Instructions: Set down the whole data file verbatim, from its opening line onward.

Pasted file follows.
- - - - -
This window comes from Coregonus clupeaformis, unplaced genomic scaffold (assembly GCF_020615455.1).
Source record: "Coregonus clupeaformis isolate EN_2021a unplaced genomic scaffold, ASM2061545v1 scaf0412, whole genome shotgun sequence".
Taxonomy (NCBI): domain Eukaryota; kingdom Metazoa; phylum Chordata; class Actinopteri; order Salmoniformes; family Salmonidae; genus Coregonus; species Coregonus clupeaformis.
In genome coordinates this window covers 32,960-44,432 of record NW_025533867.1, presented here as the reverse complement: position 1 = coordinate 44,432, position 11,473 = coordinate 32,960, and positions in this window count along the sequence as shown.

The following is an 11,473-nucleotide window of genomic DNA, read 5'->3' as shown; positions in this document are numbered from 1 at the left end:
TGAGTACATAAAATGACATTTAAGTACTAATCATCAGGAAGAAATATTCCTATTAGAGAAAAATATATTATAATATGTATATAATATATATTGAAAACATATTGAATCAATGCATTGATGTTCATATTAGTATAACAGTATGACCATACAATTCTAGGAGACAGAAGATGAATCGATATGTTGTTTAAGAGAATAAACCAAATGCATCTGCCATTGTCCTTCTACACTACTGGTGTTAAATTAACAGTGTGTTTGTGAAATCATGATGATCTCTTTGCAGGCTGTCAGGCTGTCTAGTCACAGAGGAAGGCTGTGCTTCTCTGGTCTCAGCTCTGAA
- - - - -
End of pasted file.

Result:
This window comes from Coregonus clupeaformis, unplaced genomic scaffold (assembly GCF_020615455.1).
Source record: "Coregonus clupeaformis isolate EN_2021a unplaced genomic scaffold, ASM2061545v1 scaf0412, whole genome shotgun sequence".
Taxonomy (NCBI): domain Eukaryota; kingdom Metazoa; phylum Chordata; class Actinopteri; order Salmoniformes; family Salmonidae; genus Coregonus; species Coregonus clupeaformis.
In genome coordinates this window covers 32,960-44,432 of record NW_025533867.1, presented here as the reverse complement: position 1 = coordinate 44,432, position 11,473 = coordinate 32,960, and positions in this window count along the sequence as shown.

The following is an 11,473-nucleotide window of genomic DNA, read 5'->3' as shown; positions in this document are numbered from 1 at the left end:
TGAGTACATAAAATGACATTTAAGTACTAATCATCAGGAAGAAATATTCCTATTAGAGAAAAATATATTATAATATGTATATAATATATATTGAAAACATATTGAATCAATGCATTGATGTTCATATTAGTATAACAGTATGACCATACAATTCTAGGAGACAGAAGATGAATCGATATGTTGTTTAAGAGAATAAACCAAATGCATCTGCCATTGTCCTTCTACACTACTGGTGTTAAATTAACAGTGTGTTTGTGAAATCATGATGATCTCTTTGCAGGCTGTCAGGCTGTCTAGTCACAGAGGAAGGCTGTGCTTCTCTGGTCTCAGCTCTGAA